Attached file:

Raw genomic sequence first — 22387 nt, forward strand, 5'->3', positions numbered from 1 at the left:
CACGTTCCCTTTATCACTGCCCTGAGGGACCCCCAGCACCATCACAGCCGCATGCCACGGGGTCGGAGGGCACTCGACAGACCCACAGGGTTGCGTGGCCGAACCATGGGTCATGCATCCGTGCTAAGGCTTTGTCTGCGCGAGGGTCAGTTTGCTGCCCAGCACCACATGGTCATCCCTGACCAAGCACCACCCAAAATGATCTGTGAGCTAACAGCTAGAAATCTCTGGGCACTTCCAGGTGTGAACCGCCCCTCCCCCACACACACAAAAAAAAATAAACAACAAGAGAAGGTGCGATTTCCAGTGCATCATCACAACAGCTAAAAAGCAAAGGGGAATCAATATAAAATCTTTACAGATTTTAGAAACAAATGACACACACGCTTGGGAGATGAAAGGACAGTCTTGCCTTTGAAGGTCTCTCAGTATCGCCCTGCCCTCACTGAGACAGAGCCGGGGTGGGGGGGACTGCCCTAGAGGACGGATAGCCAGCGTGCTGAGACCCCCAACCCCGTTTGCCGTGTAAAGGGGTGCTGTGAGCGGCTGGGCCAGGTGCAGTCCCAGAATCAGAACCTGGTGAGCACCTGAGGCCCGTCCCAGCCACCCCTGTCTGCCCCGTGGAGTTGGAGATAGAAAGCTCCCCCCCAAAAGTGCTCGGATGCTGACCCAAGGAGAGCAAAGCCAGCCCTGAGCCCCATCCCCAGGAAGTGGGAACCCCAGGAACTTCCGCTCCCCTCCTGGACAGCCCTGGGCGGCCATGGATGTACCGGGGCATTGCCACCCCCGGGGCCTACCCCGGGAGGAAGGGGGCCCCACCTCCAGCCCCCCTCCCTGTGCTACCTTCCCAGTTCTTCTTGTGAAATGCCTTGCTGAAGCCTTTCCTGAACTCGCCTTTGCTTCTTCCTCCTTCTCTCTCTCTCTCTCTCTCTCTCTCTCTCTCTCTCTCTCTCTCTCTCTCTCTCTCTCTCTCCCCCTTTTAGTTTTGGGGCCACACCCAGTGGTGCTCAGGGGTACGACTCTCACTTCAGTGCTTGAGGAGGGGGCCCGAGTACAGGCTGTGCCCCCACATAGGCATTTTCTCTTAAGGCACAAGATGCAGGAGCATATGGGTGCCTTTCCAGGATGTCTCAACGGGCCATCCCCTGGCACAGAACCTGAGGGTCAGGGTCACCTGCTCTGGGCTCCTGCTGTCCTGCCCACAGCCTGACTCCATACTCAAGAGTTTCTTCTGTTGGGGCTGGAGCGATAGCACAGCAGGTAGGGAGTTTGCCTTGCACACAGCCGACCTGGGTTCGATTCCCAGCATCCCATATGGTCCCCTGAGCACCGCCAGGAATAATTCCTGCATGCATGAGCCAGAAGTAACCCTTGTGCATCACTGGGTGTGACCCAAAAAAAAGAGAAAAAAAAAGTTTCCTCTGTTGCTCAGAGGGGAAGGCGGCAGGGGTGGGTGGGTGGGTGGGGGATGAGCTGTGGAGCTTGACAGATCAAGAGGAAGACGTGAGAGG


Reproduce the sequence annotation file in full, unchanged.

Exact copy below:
Raw genomic sequence first — 22387 nt, forward strand, 5'->3', positions numbered from 1 at the left:
CACGTTCCCTTTATCACTGCCCTGAGGGACCCCCAGCACCATCACAGCCGCATGCCACGGGGTCGGAGGGCACTCGACAGACCCACAGGGTTGCGTGGCCGAACCATGGGTCATGCATCCGTGCTAAGGCTTTGTCTGCGCGAGGGTCAGTTTGCTGCCCAGCACCACATGGTCATCCCTGACCAAGCACCACCCAAAATGATCTGTGAGCTAACAGCTAGAAATCTCTGGGCACTTCCAGGTGTGAACCGCCCCTCCCCCACACACACAAAAAAAAATAAACAACAAGAGAAGGTGCGATTTCCAGTGCATCATCACAACAGCTAAAAAGCAAAGGGGAATCAATATAAAATCTTTACAGATTTTAGAAACAAATGACACACACGCTTGGGAGATGAAAGGACAGTCTTGCCTTTGAAGGTCTCTCAGTATCGCCCTGCCCTCACTGAGACAGAGCCGGGGTGGGGGGGACTGCCCTAGAGGACGGATAGCCAGCGTGCTGAGACCCCCAACCCCGTTTGCCGTGTAAAGGGGTGCTGTGAGCGGCTGGGCCAGGTGCAGTCCCAGAATCAGAACCTGGTGAGCACCTGAGGCCCGTCCCAGCCACCCCTGTCTGCCCCGTGGAGTTGGAGATAGAAAGCTCCCCCCCAAAAGTGCTCGGATGCTGACCCAAGGAGAGCAAAGCCAGCCCTGAGCCCCATCCCCAGGAAGTGGGAACCCCAGGAACTTCCGCTCCCCTCCTGGACAGCCCTGGGCGGCCATGGATGTACCGGGGCATTGCCACCCCCGGGGCCTACCCCGGGAGGAAGGGGGCCCCACCTCCAGCCCCCCTCCCTGTGCTACCTTCCCAGTTCTTCTTGTGAAATGCCTTGCTGAAGCCTTTCCTGAACTCGCCTTTGCTTCTTCCTCCTTCTCTCTCTCTCTCTCTCTCTCTCTCTCTCTCTCTCTCTCTCTCTCTCTCTCTCTCTCTCTCCCCCTTTTAGTTTTGGGGCCACACCCAGTGGTGCTCAGGGGTACGACTCTCACTTCAGTGCTTGAGGAGGGGGCCCGAGTACAGGCTGTGCCCCCACATAGGCATTTTCTCTTAAGGCACAAGATGCAGGAGCATATGGGTGCCTTTCCAGGATGTCTCAACGGGCCATCCCCTGGCACAGAACCTGAGGGTCAGGGTCACCTGCTCTGGGCTCCTGCTGTCCTGCCCACAGCCTGACTCCATACTCAAGAGTTTCTTCTGTTGGGGCTGGAGCGATAGCACAGCAGGTAGGGAGTTTGCCTTGCACACAGCCGACCTGGGTTCGATTCCCAGCATCCCATATGGTCCCCTGAGCACCGCCAGGAATAATTCCTGCATGCATGAGCCAGAAGTAACCCTTGTGCATCACTGGGTGTGACCCAAAAAAAAGAGAAAAAAAAAGTTTCCTCTGTTGCTCAGAGGGGAAGGCGGCAGGGGTGGGTGGGTGGGTGGGGGATGAGCTGTGGAGCTTGACAGATCAAGAGGAAGACGTGAGAGG